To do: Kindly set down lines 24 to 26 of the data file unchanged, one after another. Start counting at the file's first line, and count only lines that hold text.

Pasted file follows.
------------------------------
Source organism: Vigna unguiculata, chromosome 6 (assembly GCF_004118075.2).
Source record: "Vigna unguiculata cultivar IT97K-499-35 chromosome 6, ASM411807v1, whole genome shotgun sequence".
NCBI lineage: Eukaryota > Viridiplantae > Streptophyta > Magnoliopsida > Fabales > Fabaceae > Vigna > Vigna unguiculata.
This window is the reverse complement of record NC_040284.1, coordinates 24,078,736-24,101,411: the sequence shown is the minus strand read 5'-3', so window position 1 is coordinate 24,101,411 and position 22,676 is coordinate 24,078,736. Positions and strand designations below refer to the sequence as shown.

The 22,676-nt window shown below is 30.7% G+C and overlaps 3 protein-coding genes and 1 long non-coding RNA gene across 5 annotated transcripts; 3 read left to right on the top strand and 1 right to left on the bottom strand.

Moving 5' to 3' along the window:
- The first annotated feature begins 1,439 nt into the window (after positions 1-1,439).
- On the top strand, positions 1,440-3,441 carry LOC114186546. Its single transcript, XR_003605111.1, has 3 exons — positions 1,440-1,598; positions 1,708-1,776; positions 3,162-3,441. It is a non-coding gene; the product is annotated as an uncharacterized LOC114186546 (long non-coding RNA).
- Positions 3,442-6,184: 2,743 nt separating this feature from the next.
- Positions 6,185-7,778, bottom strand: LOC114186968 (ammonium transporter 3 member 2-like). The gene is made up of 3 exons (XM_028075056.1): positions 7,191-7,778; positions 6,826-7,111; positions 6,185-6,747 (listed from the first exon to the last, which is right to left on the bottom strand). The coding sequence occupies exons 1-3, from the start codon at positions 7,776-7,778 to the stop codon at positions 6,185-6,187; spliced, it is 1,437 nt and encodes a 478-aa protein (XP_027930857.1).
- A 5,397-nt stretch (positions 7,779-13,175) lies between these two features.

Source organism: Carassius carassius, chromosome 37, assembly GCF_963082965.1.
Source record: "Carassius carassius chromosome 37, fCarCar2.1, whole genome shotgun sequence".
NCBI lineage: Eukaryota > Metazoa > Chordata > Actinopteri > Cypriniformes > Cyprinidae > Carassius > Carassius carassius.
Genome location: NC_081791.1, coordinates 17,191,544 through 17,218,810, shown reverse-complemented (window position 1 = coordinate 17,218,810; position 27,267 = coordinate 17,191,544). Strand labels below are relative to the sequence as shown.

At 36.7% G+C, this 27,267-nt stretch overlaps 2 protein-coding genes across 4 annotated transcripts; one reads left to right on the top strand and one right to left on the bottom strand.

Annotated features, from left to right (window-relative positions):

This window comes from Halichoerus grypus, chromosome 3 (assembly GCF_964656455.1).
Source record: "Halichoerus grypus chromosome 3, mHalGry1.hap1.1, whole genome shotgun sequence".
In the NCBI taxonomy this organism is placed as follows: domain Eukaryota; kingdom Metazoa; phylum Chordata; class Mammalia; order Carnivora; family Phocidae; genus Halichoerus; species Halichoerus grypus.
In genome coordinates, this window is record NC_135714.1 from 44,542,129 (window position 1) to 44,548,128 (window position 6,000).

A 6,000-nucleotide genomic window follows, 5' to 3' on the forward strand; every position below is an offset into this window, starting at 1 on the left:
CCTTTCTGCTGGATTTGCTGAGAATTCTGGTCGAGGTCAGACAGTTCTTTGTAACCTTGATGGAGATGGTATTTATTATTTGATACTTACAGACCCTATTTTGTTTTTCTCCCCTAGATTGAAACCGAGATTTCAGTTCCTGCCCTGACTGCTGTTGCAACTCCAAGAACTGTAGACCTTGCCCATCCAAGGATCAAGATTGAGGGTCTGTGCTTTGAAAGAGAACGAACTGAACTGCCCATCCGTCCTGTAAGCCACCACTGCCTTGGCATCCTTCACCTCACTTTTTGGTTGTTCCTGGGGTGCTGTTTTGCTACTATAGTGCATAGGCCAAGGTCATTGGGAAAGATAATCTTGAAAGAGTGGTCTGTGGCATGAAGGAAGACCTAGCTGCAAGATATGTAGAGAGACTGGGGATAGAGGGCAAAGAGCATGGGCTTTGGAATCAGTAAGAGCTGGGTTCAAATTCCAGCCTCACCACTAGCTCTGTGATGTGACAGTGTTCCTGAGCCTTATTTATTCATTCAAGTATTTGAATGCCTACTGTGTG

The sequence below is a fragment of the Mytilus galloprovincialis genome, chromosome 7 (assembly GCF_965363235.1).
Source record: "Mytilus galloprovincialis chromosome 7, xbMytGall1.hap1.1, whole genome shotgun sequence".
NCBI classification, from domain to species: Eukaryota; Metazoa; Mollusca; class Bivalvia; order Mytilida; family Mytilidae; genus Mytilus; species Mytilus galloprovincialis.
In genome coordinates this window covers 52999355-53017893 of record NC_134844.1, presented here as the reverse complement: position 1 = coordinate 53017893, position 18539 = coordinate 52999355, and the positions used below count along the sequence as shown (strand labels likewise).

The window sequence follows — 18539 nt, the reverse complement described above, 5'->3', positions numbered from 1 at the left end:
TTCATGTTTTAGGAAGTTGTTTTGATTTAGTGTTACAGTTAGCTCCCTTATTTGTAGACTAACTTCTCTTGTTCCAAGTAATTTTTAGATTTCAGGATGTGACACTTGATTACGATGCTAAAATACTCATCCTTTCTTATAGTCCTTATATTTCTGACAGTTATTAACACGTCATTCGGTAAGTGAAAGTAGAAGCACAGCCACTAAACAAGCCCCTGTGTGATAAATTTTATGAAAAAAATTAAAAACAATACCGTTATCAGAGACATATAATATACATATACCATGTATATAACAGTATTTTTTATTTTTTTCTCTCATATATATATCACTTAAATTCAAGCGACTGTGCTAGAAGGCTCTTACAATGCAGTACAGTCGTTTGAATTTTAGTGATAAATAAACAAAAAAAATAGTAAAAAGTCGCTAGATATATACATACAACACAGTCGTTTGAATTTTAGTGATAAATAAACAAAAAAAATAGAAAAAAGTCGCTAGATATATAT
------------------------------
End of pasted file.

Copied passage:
The sequence below is a fragment of the Mytilus galloprovincialis genome, chromosome 7 (assembly GCF_965363235.1).
Source record: "Mytilus galloprovincialis chromosome 7, xbMytGall1.hap1.1, whole genome shotgun sequence".
NCBI classification, from domain to species: Eukaryota; Metazoa; Mollusca; class Bivalvia; order Mytilida; family Mytilidae; genus Mytilus; species Mytilus galloprovincialis.